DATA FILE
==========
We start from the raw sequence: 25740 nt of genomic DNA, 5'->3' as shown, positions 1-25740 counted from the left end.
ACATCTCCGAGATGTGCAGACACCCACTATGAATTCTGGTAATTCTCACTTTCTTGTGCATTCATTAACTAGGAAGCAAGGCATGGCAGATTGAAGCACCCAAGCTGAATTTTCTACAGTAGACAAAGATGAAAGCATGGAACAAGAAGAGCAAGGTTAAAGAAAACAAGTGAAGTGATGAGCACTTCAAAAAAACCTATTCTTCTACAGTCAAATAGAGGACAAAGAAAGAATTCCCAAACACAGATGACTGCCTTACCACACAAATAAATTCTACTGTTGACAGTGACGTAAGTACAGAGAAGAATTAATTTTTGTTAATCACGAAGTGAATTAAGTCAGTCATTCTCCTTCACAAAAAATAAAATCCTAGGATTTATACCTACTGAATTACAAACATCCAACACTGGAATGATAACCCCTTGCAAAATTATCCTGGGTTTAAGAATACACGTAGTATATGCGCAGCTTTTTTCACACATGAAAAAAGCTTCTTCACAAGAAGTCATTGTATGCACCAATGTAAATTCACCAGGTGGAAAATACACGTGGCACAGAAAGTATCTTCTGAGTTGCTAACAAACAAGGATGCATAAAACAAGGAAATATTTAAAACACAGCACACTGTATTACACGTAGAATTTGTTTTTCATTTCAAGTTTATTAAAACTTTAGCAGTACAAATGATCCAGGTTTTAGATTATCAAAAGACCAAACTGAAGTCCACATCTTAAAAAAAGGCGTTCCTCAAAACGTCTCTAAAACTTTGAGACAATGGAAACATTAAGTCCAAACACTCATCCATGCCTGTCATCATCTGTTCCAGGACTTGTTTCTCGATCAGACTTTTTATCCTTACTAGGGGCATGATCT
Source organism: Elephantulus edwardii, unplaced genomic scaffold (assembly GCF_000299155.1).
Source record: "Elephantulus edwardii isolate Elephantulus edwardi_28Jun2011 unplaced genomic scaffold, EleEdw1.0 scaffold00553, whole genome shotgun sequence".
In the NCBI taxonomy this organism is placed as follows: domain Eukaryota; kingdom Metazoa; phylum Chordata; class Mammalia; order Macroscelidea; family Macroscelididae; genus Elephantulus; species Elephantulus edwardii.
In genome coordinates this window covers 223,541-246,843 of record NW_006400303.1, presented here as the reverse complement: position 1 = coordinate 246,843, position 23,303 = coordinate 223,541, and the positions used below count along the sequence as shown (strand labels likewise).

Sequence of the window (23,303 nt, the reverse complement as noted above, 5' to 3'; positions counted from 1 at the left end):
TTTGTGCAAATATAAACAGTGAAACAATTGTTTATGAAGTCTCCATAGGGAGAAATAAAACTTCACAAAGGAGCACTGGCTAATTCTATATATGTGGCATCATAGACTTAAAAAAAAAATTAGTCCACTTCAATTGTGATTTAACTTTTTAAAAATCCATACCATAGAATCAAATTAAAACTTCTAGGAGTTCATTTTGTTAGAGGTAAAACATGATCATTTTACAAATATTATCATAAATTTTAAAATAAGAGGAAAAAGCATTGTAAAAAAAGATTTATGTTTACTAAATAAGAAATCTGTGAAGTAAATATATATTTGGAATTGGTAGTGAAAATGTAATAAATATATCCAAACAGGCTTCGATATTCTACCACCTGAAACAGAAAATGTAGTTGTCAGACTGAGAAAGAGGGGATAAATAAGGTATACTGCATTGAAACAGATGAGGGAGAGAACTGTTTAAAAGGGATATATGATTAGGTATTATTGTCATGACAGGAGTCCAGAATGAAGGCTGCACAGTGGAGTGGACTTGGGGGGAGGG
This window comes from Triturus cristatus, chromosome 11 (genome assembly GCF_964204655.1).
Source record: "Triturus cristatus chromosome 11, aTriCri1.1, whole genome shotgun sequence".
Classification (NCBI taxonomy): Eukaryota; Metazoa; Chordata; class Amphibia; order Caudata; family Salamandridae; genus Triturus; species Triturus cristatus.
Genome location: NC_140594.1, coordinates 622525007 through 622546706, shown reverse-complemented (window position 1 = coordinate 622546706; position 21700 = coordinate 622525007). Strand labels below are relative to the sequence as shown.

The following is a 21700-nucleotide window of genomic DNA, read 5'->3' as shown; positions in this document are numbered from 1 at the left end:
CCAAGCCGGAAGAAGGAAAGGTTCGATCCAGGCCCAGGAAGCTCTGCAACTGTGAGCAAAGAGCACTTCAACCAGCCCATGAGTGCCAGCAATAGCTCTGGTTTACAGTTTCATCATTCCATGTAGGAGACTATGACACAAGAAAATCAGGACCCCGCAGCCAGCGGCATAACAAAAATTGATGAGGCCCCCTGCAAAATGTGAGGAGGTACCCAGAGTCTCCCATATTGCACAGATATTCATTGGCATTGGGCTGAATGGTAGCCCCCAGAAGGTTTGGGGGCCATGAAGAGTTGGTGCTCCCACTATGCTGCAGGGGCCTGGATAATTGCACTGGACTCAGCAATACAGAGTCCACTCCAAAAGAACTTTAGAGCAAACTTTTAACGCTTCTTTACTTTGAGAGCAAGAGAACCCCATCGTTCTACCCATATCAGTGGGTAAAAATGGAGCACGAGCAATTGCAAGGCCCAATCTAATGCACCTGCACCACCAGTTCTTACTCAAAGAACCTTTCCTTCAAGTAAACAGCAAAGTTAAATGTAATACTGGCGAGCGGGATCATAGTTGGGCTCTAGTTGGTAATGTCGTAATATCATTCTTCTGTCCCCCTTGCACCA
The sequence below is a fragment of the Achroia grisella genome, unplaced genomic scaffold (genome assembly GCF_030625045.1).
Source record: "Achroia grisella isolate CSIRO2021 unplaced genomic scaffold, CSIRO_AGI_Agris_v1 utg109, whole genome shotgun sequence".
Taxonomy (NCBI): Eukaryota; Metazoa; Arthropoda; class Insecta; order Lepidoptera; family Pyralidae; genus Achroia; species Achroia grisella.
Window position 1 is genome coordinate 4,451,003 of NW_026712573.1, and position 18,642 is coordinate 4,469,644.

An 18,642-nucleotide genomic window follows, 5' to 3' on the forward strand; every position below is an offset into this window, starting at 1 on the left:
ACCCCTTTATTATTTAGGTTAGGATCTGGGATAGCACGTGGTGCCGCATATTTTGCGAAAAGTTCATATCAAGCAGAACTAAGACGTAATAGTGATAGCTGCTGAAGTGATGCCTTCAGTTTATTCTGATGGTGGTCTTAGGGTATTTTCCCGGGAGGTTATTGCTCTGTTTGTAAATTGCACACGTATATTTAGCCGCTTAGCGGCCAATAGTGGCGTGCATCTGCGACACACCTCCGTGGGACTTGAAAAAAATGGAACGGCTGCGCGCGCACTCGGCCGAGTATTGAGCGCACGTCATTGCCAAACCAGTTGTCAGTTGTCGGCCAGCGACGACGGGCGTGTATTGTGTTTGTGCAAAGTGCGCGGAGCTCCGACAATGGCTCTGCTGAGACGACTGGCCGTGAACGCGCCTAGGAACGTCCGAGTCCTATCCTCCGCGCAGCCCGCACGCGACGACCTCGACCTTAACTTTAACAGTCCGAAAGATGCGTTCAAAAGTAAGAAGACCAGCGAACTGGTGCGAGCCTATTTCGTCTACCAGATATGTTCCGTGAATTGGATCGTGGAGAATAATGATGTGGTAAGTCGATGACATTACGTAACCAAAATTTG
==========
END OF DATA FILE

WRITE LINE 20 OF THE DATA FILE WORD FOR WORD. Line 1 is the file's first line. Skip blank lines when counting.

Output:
ACCCCTTTATTATTTAGGTTAGGATCTGGGATAGCACGTGGTGCCGCATATTTTGCGAAAAGTTCATATCAAGCAGAACTAAGACGTAATAGTGATAGCTGCTGAAGTGATGCCTTCAGTTTATTCTGATGGTGGTCTTAGGGTATTTTCCCGGGAGGTTATTGCTCTGTTTGTAAATTGCACACGTATATTTAGCCGCTTAGCGGCCAATAGTGGCGTGCATCTGCGACACACCTCCGTGGGACTTGAAAAAAATGGAACGGCTGCGCGCGCACTCGGCCGAGTATTGAGCGCACGTCATTGCCAAACCAGTTGTCAGTTGTCGGCCAGCGACGACGGGCGTGTATTGTGTTTGTGCAAAGTGCGCGGAGCTCCGACAATGGCTCTGCTGAGACGACTGGCCGTGAACGCGCCTAGGAACGTCCGAGTCCTATCCTCCGCGCAGCCCGCACGCGACGACCTCGACCTTAACTTTAACAGTCCGAAAGATGCGTTCAAAAGTAAGAAGACCAGCGAACTGGTGCGAGCCTATTTCGTCTACCAGATATGTTCCGTGAATTGGATCGTGGAGAATAATGATGTGGTAAGTCGATGACATTACGTAACCAAAATTTG